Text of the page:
Socio-economics and biosafety / biotechnology decision making
An impact assessment during the biosafety regulatory stage to decide on the approval of a technology needs to be ex ante For monitoring purposes or for standard technology evaluation purposes this is a conventional expost assessment

Beyond knowledge generation on socio-economic considerations – decreasing returns to biosafety investments?
Necessary or sufficient knowledge to determine a product as “safe” or beneficial to society
 Food/feed safety  Environmental safety  Socio-Economic impacts

Other motivations

• Liability • Marketing • Science and curiosity • “Excessive” precaution

• Impact assessment is a scientific process that significantly incorporates art in its implementation • The practitioner has to in many cases subjectively address many problems with data, assumptions, models and uncertainties

Ex ante studies completed by IFPRI and partners
Country/Region Uganda Crop Cotton Trait Bt / RR Method • • • • • • Stochastic economic surplus Stochastic budget Stochastic dominance Damage abatement Real options Choice experiments



Black sigatoka resistance

West Africa
Ghana Colombia India, China, Philippines and other Asian countries

Vegetables, Cassava Potatoes Rice

Viral resistance, insect resistance Bt Bt

• •
• • • •

Stochastic economic surplus Stochastic budget
Economic surplus Damage abatement Stochastic economic surplus CGE model (MIRAGE)

Ex post studies completed by IFPRI and partners



• • • • • • • • • Gender analysis Stochastic economic surplus Damage abatement Economic surplus Gender analysis Robust regression Stochastic dominance (SDRF, SERF) Gender analysis Institutional analysi

Philippines (ongoing 2nd study ongoing) Honduras





Burkina Faso Bolivia

Cotton Soybeans


4. Practical considerations and implications for implementation

Considerations for regulatory design
Type of inclusion?
Who? Scope?

• No inclusion vs. Mandatory vs. Voluntary
• Developer vs. Dedicated unit within Government vs. third party experts

• Narrow interpretation article 26.1 • Narrow set of socio-economic issues • Broader set of assessments (SIA or SL) • Concurrent but separate vs. Sequential vs. Embedded • Implementation entity • Each submission vs. Event-by-event vs. class of events • Laboratory/greenhouse vs. CFTs vs. Commercialization • For post release monitoring • At all stages? • Choice of methods for ex ante assessments is much more limited than for ex post • Decision making rules and standards • Method integration, standards, tolerance to errors

Approach? Assessment trigger? When?


Attributes of functional biosafety regulatory process
– Transparent – Feasible – Cost and time efficient – Fair – Explicit rules and decision making standards – Assessment hurdle proportional to risk – Support the Cartagena Protocol objectives – Predictable process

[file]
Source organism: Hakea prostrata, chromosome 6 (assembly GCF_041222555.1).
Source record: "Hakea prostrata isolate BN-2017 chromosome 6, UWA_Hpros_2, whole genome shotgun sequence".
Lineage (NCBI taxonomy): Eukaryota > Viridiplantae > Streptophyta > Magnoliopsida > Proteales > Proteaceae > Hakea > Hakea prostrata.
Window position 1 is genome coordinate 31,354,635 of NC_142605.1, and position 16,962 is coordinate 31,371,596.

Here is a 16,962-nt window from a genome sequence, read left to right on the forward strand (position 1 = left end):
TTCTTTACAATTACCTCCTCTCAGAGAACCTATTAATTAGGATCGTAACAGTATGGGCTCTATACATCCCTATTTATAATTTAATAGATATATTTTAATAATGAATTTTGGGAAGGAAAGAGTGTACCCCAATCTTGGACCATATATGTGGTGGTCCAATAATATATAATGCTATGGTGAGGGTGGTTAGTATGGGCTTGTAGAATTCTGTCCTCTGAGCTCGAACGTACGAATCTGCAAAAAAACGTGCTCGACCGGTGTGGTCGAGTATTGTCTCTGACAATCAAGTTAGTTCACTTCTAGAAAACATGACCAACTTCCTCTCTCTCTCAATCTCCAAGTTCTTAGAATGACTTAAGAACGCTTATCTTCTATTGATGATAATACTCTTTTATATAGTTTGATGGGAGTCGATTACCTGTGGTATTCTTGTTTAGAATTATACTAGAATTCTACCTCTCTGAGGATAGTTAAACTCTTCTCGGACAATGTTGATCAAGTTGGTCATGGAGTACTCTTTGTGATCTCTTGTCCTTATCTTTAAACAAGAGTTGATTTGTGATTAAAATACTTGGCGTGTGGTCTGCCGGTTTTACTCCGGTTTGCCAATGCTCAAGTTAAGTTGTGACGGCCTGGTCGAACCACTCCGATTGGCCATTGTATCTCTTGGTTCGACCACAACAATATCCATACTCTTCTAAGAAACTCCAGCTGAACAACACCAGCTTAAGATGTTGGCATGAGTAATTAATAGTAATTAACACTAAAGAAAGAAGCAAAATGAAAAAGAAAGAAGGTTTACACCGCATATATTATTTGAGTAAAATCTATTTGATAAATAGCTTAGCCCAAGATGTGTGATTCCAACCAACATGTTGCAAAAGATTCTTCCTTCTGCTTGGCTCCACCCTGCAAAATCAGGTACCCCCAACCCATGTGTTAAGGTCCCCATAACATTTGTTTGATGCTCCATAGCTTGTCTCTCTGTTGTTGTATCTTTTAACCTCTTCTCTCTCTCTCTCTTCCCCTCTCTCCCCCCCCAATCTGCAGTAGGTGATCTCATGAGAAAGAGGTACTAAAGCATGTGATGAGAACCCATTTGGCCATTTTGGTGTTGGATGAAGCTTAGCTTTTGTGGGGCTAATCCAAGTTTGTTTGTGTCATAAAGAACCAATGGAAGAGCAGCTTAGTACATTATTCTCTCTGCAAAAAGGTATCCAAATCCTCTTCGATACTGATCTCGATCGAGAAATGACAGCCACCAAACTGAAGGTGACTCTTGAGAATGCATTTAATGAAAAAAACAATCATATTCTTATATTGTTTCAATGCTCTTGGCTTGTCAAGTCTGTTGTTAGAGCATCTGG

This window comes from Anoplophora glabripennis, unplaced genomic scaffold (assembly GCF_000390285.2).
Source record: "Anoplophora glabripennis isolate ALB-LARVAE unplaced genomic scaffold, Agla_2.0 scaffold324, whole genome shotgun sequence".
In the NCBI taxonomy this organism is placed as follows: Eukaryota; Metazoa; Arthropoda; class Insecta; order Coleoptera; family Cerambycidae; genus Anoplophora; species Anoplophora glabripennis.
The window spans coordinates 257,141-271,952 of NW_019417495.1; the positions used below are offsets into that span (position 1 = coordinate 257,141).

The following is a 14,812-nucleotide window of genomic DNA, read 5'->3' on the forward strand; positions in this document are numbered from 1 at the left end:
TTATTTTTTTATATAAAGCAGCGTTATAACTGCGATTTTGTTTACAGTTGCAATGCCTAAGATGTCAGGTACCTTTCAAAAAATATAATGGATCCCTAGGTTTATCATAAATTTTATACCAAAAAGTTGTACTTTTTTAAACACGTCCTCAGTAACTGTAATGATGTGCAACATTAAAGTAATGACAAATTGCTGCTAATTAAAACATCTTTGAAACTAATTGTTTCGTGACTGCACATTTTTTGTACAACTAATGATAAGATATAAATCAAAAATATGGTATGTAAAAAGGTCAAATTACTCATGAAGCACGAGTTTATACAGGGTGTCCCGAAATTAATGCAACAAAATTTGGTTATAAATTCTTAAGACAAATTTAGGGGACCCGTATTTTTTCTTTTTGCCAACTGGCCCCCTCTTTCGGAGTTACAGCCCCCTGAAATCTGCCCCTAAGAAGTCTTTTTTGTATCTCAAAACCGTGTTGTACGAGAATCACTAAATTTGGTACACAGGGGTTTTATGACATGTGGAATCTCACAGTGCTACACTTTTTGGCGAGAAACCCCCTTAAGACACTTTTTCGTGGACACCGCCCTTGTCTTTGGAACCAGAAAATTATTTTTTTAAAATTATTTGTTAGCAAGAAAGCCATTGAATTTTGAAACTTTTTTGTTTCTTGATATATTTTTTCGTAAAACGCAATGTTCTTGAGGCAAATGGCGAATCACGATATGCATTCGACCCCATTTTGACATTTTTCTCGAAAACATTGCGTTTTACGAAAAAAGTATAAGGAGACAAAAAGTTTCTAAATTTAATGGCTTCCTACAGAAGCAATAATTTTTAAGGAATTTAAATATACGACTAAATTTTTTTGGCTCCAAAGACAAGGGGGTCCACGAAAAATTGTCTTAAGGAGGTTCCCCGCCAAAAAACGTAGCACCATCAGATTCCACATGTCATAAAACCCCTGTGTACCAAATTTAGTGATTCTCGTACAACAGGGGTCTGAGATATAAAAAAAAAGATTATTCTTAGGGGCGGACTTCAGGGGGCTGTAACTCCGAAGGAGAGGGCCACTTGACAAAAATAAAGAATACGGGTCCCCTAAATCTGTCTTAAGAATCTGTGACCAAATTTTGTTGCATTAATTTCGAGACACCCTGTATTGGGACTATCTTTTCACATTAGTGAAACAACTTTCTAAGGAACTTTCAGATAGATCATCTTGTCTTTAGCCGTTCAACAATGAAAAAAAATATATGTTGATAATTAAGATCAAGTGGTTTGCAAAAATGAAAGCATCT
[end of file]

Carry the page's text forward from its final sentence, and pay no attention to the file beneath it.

Potential implications from SEC inclusion into decision making
• Potential for introducing uncertainty that can lead to an unworkable system if rules and standards are not clear • Gain more and/or better information about technology impacts for decision making • Balance gains in information, additional costs & effort, and innovation

Potential implications from the inclusion of socio-economic considerations into decision making • Cost of compliance costs will increase • Potential regulatory delays
– Reduction in the number of technologies especially those released by the public sector and crops/traits of a public good nature

• Potential for a unworkable system if rules and standards are not clear

Contrasting benefit levels from GE crop adoption with higher costs and regulatory lags in the Philippines
Bt eggplant
Net Benefits baseline (NPV US$) 20,466,196

MVR tomato

Bt rice

PRSV resistant papaya

Impact on net benefits due to an increase in the cost of compliance with biosafety 75% higher 200% higher 0% -2% -1% -3% 0% 0% 0% 0%

400% higher





Impact on net benefit due to an Increase regulatory time lag 1 year longer 2 years longer 3 years longer -28% -56% -79% -36% -71% -93% -12% -23% -34% -27% -49% -67%

Notes: 1) Source: Bayer, Norton and Falck Zepeda (2008), 2) Discount rate for the estimation of NPV = 5%, 3) Change in Net benefits defined as the total benefits estimated using the economic surplus minus total regulatory costs.

Specific questions about potential inclusion of socio-economic issues
● Does inclusion of socio-economic considerations

improve society’s welfare?
● Can all socio-economic considerations be

assessed ex ante and/or ex post?
● Are we considering all cost, benefits and

outcomes of regulatory processes?
● How are assessment outputs going to be used in

a decision making process?
My answers to these questions: “It’s a mixed bag of outcomes”, “probably no”, “no” and “I am not sure”

José Falck-Zepeda
Research Fellow, Leader Policy team PBS
2033 K Street NW Washington, DC 20006-1002 USA j.falck-zepeda@cgiar.org Tel. +1.202.862.8158 Fax. +1.202.467.4439 Skype: josefalck My Blog Socio-economic and Biosafety Decision Making: http://socioeconomicbiosafety.wordpress.com/